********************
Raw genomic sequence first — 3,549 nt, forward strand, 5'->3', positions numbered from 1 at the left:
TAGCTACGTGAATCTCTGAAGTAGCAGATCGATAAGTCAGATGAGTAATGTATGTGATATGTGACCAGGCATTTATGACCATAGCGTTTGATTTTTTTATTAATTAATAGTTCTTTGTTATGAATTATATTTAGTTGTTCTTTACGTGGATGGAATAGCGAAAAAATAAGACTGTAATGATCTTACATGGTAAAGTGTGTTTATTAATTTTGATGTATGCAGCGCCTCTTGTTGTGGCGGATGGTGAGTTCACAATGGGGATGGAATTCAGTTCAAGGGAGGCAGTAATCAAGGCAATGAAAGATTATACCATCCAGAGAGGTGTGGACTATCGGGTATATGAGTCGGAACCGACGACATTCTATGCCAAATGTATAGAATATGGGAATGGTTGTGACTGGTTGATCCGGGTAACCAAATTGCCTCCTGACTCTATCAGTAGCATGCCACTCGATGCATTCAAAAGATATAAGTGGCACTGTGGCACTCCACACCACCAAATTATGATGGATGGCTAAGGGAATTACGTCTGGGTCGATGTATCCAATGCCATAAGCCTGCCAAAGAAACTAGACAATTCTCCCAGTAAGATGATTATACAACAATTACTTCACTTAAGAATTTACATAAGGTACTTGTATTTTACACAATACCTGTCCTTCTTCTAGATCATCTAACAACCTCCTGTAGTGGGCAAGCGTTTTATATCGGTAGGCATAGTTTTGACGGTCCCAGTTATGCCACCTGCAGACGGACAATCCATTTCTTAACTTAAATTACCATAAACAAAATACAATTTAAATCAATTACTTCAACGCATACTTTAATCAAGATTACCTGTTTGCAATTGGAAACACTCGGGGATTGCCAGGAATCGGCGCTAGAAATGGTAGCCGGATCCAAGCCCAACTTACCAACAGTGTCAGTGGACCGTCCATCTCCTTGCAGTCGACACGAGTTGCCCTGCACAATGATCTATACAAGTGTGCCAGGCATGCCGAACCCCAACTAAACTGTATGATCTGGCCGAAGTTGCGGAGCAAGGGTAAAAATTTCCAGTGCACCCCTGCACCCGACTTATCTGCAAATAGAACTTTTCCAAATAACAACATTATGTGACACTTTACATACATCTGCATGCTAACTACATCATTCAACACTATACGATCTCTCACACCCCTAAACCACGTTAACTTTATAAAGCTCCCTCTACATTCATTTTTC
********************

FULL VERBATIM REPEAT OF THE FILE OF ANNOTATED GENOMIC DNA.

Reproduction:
Raw genomic sequence first — 3,549 nt, forward strand, 5'->3', positions numbered from 1 at the left:
TAGCTACGTGAATCTCTGAAGTAGCAGATCGATAAGTCAGATGAGTAATGTATGTGATATGTGACCAGGCATTTATGACCATAGCGTTTGATTTTTTTATTAATTAATAGTTCTTTGTTATGAATTATATTTAGTTGTTCTTTACGTGGATGGAATAGCGAAAAAATAAGACTGTAATGATCTTACATGGTAAAGTGTGTTTATTAATTTTGATGTATGCAGCGCCTCTTGTTGTGGCGGATGGTGAGTTCACAATGGGGATGGAATTCAGTTCAAGGGAGGCAGTAATCAAGGCAATGAAAGATTATACCATCCAGAGAGGTGTGGACTATCGGGTATATGAGTCGGAACCGACGACATTCTATGCCAAATGTATAGAATATGGGAATGGTTGTGACTGGTTGATCCGGGTAACCAAATTGCCTCCTGACTCTATCAGTAGCATGCCACTCGATGCATTCAAAAGATATAAGTGGCACTGTGGCACTCCACACCACCAAATTATGATGGATGGCTAAGGGAATTACGTCTGGGTCGATGTATCCAATGCCATAAGCCTGCCAAAGAAACTAGACAATTCTCCCAGTAAGATGATTATACAACAATTACTTCACTTAAGAATTTACATAAGGTACTTGTATTTTACACAATACCTGTCCTTCTTCTAGATCATCTAACAACCTCCTGTAGTGGGCAAGCGTTTTATATCGGTAGGCATAGTTTTGACGGTCCCAGTTATGCCACCTGCAGACGGACAATCCATTTCTTAACTTAAATTACCATAAACAAAATACAATTTAAATCAATTACTTCAACGCATACTTTAATCAAGATTACCTGTTTGCAATTGGAAACACTCGGGGATTGCCAGGAATCGGCGCTAGAAATGGTAGCCGGATCCAAGCCCAACTTACCAACAGTGTCAGTGGACCGTCCATCTCCTTGCAGTCGACACGAGTTGCCCTGCACAATGATCTATACAAGTGTGCCAGGCATGCCGAACCCCAACTAAACTGTATGATCTGGCCGAAGTTGCGGAGCAAGGGTAAAAATTTCCAGTGCACCCCTGCACCCGACTTATCTGCAAATAGAACTTTTCCAAATAACAACATTATGTGACACTTTACATACATCTGCATGCTAACTACATCATTCAACACTATACGATCTCTCACACCCCTAAACCACGTTAACTTTATAAAGCTCCCTCTACATTCATTTTTC